In the previous article we explored how we could write a function to return the smaller elements from a list. Now we will apply similar logic to write a function to separate even and odd list elements. We are given a list, we need to write a function that takes the list as argument and returns two lists. One list that contains all the even elements of the original list while the other contains all the odd elements of the original list.
Suppose, we take the list l=[10,41,30,15,80]. It should return two lists as output:
odd = [41,15]
If the list l=[10,30,40] was provided, it would return:
even = [10,30,40]
The separation of odd and even numbers occur many times in real-life situations. Let’s say, we have a list of marks and we need to segregate the marks into two lists. The first list that contains all the students marks which are less than passing mark, and the other list which contains all the student marks which are greater than or equal to the passing mark.
Writing a program to separate Even and Odd List Elements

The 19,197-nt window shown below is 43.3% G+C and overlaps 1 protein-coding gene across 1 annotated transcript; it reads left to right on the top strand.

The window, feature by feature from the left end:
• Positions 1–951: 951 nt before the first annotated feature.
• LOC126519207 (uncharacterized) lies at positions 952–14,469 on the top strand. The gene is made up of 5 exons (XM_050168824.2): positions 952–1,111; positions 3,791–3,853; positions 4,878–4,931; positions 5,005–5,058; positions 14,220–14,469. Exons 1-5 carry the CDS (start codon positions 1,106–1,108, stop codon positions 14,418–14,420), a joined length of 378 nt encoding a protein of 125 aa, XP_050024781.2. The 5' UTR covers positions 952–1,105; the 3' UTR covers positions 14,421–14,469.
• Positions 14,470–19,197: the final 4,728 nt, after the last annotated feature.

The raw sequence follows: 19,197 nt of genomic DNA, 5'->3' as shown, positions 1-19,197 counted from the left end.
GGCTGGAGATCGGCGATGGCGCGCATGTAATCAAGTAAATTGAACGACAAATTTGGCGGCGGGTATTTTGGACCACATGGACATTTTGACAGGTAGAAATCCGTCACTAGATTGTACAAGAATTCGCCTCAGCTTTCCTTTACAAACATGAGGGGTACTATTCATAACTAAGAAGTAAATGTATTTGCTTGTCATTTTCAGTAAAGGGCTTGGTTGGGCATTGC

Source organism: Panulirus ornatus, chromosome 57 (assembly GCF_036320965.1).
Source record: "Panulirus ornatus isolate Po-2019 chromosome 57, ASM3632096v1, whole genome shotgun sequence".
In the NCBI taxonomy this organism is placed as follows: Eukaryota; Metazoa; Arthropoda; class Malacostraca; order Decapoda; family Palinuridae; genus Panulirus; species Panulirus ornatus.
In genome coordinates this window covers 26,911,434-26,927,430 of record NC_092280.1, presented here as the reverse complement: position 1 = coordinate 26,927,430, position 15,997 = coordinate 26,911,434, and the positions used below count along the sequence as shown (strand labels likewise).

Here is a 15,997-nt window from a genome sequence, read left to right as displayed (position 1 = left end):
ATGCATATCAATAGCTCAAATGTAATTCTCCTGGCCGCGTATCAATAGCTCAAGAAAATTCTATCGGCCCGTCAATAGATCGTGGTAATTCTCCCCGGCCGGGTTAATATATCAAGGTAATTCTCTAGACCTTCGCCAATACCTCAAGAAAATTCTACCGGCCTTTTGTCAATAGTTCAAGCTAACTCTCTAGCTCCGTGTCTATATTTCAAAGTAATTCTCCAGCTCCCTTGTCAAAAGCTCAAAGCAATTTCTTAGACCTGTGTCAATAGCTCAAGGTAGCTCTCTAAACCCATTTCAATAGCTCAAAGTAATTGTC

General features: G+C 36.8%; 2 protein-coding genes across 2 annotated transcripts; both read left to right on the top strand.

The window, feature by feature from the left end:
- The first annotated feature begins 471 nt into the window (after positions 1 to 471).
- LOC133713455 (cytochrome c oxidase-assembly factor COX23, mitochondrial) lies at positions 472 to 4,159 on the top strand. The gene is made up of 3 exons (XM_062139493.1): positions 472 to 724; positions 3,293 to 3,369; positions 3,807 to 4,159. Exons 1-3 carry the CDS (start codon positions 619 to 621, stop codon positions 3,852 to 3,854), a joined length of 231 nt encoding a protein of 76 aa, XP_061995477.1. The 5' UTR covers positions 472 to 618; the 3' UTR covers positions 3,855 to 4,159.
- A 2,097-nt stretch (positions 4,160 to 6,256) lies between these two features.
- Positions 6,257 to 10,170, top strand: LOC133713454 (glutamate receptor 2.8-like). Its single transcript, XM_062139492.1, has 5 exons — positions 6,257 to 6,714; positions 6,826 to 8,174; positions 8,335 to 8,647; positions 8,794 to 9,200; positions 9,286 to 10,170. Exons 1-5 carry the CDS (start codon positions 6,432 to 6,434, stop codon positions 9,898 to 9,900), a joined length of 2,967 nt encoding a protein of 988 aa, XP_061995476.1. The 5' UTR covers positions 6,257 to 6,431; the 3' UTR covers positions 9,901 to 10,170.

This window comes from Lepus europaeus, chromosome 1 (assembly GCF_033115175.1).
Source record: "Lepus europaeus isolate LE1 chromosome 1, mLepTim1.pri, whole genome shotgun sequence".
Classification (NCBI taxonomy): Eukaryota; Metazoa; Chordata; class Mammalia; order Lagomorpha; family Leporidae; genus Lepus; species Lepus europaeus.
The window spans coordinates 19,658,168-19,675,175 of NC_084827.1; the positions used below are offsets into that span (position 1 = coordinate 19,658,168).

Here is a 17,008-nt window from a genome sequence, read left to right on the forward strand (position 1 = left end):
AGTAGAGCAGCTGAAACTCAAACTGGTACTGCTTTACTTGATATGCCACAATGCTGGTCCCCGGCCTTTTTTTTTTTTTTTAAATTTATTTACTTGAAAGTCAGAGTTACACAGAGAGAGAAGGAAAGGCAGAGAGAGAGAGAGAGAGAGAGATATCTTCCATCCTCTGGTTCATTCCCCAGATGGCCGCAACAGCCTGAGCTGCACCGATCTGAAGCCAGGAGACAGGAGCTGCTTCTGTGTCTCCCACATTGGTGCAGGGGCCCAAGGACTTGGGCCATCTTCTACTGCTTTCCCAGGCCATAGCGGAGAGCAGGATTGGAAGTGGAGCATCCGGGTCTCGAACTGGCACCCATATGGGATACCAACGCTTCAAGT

We are going to check for divisibility by 2 for separating the elements
def getEvenOdd(l): even=[ ] odd=[ ] for x in l: if x%2==0: even.append(x) else: odd.append(x) return even, odd l=[10,12,11,16] even, odd = getEvenOdd(l) print(even) print(odd)
Output: [10, 12, 16] 
This function takes a list as input, it creates two empty lists even and odd. It then traverses through every item in the input list and checks if it is even on condition that the number when divided by 2 it yields 0 as the remainder. If the remainder is 0 we append it to the even list or else we append it to the odd list, the function then returns both lists. Thus, we have seen how we can separate even and odd elements of a list. In the next article we will explore Comprehensions in Python.